Organization of data
Organization of data involves classifying the variable as a continuous and discreet variable.
Let’s understand this topic in detail.
Disclosure: Some of the links on the website are ads, meaning at no additional cost to you, I will earn a commission if you click through or make a purchase. Please support me so that I can continue writing great content for you.
What is a variable?
A Variable is a characteristic that is capable of being measured and changes its value over time.
Types of variable
It is of 2 types:
- Continuous variable
- Discreet variable
Continuous variables are those which can take any numerical value it can take integral values like 1,2,3,4 or fractional values like 1/2, 1/4, 3/4.
It could be in square root or even the maximum or minimum temperature of the city, etc.
The discreet variable can only take certain values. It changes value only infinite values. For example, a number of students in a class. It cannot take values like 25.5, 1/8, etc.
What is frequency distribution?
Frequently distribution is that series in which items cannot be exactly measured. The items assumed are arranged or placed within the range, the range is called class intervals. Each item in the series is written against a particular class interval by way of a tally bar.
The number of times an item occurs is shown as frequency against the class interval to which that item belongs.
What is presentation of data?
It means that the data should be presented in such a way that the facts and figures are clearly understood and are capable of being analyzed. Data can be presented in the following ways:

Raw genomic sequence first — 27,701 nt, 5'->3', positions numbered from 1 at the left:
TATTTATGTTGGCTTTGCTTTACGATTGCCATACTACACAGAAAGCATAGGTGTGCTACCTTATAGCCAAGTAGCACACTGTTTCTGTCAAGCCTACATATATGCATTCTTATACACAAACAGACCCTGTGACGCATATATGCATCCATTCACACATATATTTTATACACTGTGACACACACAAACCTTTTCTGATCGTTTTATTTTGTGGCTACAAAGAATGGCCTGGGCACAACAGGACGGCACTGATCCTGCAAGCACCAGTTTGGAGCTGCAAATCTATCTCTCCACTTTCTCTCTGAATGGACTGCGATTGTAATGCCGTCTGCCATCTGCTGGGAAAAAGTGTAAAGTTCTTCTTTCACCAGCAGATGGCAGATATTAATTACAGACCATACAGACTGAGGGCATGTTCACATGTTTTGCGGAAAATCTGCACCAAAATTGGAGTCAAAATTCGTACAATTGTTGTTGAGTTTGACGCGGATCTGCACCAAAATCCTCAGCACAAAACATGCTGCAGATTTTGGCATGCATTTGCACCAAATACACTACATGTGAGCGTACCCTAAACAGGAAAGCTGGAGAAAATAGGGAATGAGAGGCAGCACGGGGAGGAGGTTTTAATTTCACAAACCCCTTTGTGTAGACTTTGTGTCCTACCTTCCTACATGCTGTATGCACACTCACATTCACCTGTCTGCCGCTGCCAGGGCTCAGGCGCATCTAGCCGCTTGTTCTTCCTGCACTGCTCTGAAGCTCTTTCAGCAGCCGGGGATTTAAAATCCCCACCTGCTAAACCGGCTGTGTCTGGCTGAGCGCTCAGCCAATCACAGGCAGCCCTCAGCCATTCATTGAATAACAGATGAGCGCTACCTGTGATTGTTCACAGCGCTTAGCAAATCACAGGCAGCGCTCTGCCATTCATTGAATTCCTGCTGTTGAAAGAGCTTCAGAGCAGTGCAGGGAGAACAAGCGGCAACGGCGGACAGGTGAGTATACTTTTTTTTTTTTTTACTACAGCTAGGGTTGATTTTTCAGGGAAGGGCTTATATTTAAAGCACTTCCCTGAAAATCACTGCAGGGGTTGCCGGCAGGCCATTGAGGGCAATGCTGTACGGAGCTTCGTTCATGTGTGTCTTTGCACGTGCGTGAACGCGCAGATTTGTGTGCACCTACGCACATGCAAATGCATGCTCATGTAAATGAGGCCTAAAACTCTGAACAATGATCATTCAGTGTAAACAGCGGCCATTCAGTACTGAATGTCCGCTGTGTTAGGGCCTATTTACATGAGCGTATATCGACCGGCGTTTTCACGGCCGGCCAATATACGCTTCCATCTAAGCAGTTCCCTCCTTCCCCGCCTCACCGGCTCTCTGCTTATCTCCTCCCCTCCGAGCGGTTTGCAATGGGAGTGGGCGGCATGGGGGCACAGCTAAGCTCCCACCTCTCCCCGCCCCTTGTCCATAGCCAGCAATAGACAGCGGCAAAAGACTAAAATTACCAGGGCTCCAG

- Tabular presentation of data
- Diagrammatic presentation of data. (In the next post)
Tabular presentation of data
This data is presented in rows and columns (vertical) and rows (horizontal). The advantage is that it organizes the data for further statistical treatment and decision-making.
Tabular presentation of data is of 4 types:
- Qualitative data presentation – When the classification is done according to social status such as gender, nationality, etc.
- Quantitative data presentation – When the classification is done according to quantity then it is called quantitative classification. For example, in the age group of 10-14, and 63% literate in the Bihar state.
- Temporal tabular classification – When time becomes the classifying variable and when data are characterized and categorized according to time. For example, like a month, year, etc.
- Spatial classification – When the classification is done on the basis of place. For example, cities, countries, districts, like exports from India to the rest of the world in 1 year as a share of the total exports.
I hope it was helpful, you can refer to more posts related to the statistics.
Feel free to join our Facebook group and subscribe to this website to get daily educational content in your mailbox.
Disclosure: Some of the links on the website are ads, meaning at no additional cost to you, I will earn a commission if you click through or make a purchase.